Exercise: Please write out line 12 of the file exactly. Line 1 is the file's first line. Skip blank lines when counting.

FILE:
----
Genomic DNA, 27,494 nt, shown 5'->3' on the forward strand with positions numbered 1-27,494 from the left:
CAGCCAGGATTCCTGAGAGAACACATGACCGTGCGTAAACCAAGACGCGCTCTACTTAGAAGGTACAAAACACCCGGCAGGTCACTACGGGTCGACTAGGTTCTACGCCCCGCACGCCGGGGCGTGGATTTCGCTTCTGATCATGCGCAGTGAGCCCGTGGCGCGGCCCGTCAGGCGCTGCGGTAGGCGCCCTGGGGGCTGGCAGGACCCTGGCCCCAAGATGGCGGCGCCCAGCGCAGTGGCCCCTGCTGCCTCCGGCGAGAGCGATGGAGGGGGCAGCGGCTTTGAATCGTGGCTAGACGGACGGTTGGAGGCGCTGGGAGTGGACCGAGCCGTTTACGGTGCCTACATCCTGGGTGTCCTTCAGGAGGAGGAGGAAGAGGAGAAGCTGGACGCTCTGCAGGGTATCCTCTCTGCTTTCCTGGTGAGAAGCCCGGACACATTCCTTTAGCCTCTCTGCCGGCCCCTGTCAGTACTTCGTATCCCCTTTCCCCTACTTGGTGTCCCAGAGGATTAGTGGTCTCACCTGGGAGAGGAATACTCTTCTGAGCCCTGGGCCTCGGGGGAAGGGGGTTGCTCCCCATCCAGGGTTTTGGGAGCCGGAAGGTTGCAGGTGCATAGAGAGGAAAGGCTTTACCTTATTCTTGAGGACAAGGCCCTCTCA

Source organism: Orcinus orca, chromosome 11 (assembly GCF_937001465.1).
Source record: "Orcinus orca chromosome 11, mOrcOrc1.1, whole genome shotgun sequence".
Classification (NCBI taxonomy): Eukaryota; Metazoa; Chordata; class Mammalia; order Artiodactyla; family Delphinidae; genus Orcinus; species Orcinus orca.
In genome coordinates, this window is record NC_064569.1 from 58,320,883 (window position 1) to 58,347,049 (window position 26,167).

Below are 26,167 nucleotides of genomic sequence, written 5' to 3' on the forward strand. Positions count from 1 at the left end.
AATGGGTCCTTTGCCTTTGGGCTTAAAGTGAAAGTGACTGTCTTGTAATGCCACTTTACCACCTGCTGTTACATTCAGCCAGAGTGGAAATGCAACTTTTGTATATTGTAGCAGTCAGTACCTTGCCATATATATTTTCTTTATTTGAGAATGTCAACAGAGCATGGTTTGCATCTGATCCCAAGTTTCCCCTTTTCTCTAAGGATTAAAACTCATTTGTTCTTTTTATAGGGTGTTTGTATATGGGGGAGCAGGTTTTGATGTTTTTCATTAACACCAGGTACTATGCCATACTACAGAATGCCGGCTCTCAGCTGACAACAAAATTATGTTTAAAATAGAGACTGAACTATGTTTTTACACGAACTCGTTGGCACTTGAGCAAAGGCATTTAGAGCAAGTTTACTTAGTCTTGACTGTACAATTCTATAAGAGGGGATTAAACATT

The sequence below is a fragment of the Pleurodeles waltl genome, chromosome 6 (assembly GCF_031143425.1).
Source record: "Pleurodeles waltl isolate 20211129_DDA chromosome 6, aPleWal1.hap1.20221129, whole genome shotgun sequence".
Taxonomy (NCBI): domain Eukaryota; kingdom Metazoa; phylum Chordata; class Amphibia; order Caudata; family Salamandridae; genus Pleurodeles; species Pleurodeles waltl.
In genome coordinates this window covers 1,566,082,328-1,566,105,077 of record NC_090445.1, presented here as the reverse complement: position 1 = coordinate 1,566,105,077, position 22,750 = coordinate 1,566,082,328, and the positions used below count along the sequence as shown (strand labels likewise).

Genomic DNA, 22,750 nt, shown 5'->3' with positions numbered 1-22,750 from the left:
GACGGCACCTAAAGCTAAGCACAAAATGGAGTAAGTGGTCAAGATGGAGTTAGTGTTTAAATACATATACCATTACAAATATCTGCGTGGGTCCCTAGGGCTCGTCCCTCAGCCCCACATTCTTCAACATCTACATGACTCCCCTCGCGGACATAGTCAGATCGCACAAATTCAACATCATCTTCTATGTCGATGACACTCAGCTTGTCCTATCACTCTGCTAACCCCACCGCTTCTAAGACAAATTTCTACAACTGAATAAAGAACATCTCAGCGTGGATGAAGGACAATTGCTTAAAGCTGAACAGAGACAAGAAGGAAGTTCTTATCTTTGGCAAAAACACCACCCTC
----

In genome coordinates this window covers 1,566,082,328-1,566,105,077 of record NC_090445.1, presented here as the reverse complement: position 1 = coordinate 1,566,105,077, position 22,750 = coordinate 1,566,082,328, and the positions used below count along the sequence as shown (strand labels likewise).